By David Morrill and Deke Castleman
A statue of Garaicoa Abdón Calderón marks the heart of Parque Calderón, which marks the heart of El Centro, which, in turn, marks the heart of Cuenca. To get your bearings in Cuenca, this is where you start.
Abdón Calderón was born in Cuenca in 1804 and at the tender age of 18, Calderón was one of the heroes of the decisive Battle of Pichincha, fought on May 24, 1822, south of Quito, where revolutionaries defeated Spanish royalists. The battle liberated Quito and secured the independence of the provinces that would soon join to become Ecuador.
How many times Calderón was wounded in the battle is in dispute (between four and fourteen), but what’s in universal agreement is that Calderón remained in the line of fire, ensuring that his battalion held firm; he died a few days after the battle. His story, like that of Nathan Hale or Paul Revere, is told to schoolchildren in Ecuador; his famous last words were, supposedly, “I can die happy, because my country is free.”
He is honored by Cuenca’s plaza mayor, where the heroic statue, depicting the wounded hometown boy holding firm to the flag of independence, was unveiled on May 24, 1932, 110 years after the battle and 12 years after the park was redesigned (1920) and renamed for Calderón. Prior to that, it had been called Plaza República for more than 350 years.
It is worth mentioning that that, over the years, the plaza has been the scene of the 1820 revolution, floggings and executions and other public spectacles, including sword and pistol duels and cat roastings.
Luis Cordero, president of Ecuador from 1892 to 1895, reputedly imported some pine seedlings from Chile and planted them in a sort of circle in the center of the park, around Calderón’s monument. Today, the towering pines are showing their age, thinning at the top, and city arborists say their days are numbered.
The park is one square block, bordered to the south and north by Mariscal Sucre and Símon Bolívar, both named for War of Independence heroes, as well. Marshall Antonio José de Sucre led the patriot troops at the Battle of Pichincha where Abdón Calderón was mortally wounded. On the east and west, the park is bordered by Luis Cordero and Benigno Malo (sometimes called “Bad Bennie” by expats).
It’s recommended that, to familiarize yourself with El Centro, you start with these four main thoroughfares that surround the park, using mnemonics to memorize the streets that radiate out in all four directions.
At any time of day, Parque Calderón is the place in Cuenca to hang out and observe life in the central city. Green wrought-iron fences border lush horticultural displays. Almost all the green wooden benches are occupied by people chatting, reading the newspaper, and relaxing.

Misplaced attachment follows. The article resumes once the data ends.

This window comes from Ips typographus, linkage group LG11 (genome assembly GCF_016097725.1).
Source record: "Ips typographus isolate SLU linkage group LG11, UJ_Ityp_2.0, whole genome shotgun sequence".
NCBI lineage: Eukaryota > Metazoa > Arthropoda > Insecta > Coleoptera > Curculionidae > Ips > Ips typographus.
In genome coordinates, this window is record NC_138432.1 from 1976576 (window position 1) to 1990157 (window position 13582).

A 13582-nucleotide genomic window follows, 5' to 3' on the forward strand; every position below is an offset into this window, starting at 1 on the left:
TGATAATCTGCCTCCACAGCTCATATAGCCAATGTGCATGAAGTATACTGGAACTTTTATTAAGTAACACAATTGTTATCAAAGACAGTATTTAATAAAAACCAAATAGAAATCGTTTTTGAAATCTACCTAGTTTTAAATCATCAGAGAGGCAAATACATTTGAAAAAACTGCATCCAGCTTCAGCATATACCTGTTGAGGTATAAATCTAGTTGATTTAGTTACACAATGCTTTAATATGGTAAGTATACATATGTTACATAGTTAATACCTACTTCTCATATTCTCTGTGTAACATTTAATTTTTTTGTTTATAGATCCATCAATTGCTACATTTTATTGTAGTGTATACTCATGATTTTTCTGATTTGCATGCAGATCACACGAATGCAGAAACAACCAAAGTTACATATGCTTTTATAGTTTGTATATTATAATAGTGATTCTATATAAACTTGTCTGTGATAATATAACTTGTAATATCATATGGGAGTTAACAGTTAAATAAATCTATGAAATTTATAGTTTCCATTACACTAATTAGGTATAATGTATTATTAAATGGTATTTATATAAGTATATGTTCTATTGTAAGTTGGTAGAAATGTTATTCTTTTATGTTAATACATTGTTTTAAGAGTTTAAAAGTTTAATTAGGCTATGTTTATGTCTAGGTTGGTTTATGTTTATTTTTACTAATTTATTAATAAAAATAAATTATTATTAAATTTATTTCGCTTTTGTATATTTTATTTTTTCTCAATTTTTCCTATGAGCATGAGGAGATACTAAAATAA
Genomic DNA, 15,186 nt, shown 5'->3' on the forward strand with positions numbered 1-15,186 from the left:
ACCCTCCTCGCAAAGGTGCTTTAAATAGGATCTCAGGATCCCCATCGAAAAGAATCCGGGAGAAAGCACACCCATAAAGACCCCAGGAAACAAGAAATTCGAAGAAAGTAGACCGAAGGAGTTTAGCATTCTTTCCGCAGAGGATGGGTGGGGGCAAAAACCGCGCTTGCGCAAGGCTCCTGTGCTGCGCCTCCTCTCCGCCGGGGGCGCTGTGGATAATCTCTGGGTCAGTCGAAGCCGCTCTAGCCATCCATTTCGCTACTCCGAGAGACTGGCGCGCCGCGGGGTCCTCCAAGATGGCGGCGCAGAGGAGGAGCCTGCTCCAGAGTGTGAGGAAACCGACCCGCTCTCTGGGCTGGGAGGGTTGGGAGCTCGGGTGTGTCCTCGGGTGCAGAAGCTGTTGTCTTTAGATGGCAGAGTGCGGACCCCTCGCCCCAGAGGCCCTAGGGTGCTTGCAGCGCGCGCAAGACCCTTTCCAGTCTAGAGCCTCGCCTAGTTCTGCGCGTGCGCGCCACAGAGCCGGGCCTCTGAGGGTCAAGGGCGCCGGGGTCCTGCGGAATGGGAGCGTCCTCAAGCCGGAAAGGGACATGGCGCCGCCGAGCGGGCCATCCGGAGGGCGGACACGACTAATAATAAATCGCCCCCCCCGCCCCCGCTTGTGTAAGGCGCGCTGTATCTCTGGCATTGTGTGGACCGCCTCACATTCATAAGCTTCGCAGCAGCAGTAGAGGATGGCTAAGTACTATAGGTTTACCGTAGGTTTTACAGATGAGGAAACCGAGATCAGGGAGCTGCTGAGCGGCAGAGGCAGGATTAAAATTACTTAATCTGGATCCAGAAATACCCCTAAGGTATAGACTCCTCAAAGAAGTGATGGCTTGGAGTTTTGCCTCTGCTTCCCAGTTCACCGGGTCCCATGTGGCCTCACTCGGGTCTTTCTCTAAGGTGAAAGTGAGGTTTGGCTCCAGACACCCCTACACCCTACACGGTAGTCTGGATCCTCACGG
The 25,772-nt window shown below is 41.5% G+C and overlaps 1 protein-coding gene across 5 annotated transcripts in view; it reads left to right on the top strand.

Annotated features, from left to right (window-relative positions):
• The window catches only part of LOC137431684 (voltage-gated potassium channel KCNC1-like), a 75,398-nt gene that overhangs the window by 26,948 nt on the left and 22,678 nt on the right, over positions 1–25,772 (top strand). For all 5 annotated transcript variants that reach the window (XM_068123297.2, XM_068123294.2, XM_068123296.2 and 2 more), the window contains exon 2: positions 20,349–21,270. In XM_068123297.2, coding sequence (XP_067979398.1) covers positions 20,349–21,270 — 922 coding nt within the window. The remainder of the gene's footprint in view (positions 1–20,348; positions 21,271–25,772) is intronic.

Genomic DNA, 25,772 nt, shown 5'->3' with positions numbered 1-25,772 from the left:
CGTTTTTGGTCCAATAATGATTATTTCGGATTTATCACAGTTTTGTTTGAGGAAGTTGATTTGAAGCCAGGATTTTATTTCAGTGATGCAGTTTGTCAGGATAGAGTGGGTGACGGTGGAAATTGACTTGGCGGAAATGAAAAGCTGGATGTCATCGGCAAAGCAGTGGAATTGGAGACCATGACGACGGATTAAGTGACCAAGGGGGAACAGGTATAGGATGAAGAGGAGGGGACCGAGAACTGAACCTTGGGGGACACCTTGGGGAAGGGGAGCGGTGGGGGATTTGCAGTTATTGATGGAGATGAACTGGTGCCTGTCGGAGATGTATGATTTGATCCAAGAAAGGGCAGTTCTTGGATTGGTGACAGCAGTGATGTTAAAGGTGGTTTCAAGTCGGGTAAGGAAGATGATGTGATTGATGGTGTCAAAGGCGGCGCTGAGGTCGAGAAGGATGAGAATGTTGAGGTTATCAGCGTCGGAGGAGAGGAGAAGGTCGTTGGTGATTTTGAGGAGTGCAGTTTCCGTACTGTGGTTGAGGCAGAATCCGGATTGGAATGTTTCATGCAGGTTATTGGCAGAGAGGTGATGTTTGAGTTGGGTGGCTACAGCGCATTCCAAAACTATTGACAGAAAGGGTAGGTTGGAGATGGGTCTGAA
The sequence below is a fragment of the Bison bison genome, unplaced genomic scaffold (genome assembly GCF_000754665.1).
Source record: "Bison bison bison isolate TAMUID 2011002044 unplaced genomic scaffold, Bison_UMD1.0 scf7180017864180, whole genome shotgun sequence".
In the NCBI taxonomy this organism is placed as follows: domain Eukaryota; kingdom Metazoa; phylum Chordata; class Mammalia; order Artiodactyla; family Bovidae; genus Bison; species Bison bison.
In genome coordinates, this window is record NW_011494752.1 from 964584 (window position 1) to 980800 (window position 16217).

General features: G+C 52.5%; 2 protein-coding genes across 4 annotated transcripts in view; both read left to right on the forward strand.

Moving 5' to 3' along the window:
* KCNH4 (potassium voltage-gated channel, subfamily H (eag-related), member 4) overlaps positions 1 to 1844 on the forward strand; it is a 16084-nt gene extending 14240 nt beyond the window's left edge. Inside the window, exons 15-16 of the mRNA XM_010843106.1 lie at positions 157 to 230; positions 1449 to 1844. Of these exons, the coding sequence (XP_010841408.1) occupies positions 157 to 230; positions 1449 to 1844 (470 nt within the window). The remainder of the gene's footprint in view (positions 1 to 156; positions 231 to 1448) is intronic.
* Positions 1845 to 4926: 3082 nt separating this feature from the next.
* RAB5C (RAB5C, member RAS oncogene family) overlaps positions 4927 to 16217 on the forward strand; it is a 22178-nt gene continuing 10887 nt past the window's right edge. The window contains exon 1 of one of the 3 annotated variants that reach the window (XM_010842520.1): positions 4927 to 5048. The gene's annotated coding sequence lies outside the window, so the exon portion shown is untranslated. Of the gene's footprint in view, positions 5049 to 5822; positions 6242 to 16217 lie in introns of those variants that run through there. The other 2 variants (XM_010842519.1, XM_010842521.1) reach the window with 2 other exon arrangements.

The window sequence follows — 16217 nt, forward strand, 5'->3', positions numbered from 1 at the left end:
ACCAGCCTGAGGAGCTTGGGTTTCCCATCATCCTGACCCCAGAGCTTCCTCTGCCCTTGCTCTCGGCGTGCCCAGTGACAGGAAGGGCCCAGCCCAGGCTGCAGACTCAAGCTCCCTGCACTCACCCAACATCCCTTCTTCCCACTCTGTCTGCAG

Municipal employees are usually sweeping the sidewalks or picking up litter, working on the flowers and shrubs. Vendors are selling fruit, homemade snacks and ice cream and popsicles from a cooler. Shoe shine boys are shining shoes (although the professional shiners usually congregate on Benigno Malo, in front of the Raymipampa Restaurant; the charge for a shine, by the way, shouldn’t be more than a buck). Photographers with props, such as model ponies or a real Saint Bernard, will take your picture (especially on weekends). Artists work on caricatures and portraits resting on easels.
Businessmen in suits and women in uniforms bustle through the plaza. Young families have children in tow. Schools come here on outings. Indigenous people in colorful clothing walk by. Tour guides speaking Spanish, English, French and German, regale tourists with tales of Old Cuenca.
A bandstand at the north side of the park often hosts performances, exhibitions, and break dancing exhibitions. It is also the scene of political protests, since it is across the street from the government building.
Although Parque Calderón enjoys an almost magical quietness and tranquility during the day, this often changes at night, especially on weekends. On Friday and Saturday nights, it is frequently the scene of impromptu dancing exhibitions, banda del pueblo concerts and the stomping grounds of handout-seeking musicians on instruments ranging from guitars to bassoons. During festivals and holidays, the park is the scene of fireworks exhibitions and packed with thousands of revelers.
Across the streets and around the square are a number of noteworthy things to see and do. A good place to start is at the Catedral Viejo (Old Cathedral), also known as Catedral El Sagrario. The cornerstone of the first adobe chapel built on this site was laid in April 1557, shortly after Cuenca was founded. The building was completely restored between 1999 and 2005 and now serves as a religious museum of early Cuenca and a concert hall for medium-sized performances.